Nutrients extracted from the processing of chicken meat are largely protein-based, including peptides, amino acids and longer-chain proteins. Chicken-derived nutrients, such as carnosine and anserine, have shown memory-enhancement properties, particularly in working memory, short-term memory and memory retention.
A published human study investigating the benefits of chicken peptides derived from hydrolyzed chicken meat (test product name: CMI-168) has shown promising cognition-enhancing benefits.
In this study, 20 participants aged 35 to 65 years completed the randomized, double-blind clinical study. One group consumed CMI-168 peptides whereas the other group consumed placebo tablets (tablets without any active ingredients) for six weeks. Cognitive function was tested using objective neuropsychological tests at the start of study and at Week 6. Two weeks after stopping the tablets, cognitive function was reassessed to investigate if effects were sustained after stopping consumption of the tablets.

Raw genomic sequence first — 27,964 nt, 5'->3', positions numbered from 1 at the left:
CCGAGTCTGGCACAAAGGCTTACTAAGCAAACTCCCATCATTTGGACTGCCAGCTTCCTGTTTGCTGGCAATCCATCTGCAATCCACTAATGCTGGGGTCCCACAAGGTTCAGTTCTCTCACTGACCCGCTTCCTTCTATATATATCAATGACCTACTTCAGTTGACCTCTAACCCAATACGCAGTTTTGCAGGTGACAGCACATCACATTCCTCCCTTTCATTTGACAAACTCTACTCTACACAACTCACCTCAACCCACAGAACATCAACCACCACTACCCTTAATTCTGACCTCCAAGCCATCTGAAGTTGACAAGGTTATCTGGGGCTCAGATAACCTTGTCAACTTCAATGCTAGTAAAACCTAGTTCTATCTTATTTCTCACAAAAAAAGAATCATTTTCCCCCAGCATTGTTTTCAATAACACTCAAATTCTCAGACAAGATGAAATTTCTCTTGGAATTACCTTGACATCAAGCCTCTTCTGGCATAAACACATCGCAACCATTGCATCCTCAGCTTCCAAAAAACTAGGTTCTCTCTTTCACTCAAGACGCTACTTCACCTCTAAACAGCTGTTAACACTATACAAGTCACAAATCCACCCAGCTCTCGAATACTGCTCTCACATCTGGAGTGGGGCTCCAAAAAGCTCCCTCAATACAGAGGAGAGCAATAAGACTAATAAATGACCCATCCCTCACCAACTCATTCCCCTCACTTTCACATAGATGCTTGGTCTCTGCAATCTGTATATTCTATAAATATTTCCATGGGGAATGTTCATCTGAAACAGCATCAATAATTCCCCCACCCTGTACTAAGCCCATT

After six weeks of consumption, the group taking CMI-168 performed better than placebo in cognitive tests of attention and working memory (the Digit Span and Letter-Number Sequencing tests), verbal memory and learning ability (the Rey Auditory Verbal Learning Test (RAVLT) test). Interestingly, the improvements observed were sustained at two weeks even after the supplement had been discontinued.
This study demonstrates the scientifically-proven efficacy of a chicken-based ingredient in improving cognitive function among middle-aged healthy adults. Attention, learning, working and verbal memory are recognized as key components of cognitive function, thus the potential ability of chicken-based supplements to improve other areas of brain health should be further researched.
Azhar, Z. M., Zubaidah, J. O., Norjan, K. O., Zhuang, C. Y. J., & Tsang, F. (2013). A pilot placebo-controlled, double-blind, and randomized study on the cognition-enhancing benefits of a proprietary chicken meat ingredient in healthy subjects. Nutrition Journal. https://doi.org/10.1186/1475-2891-12-121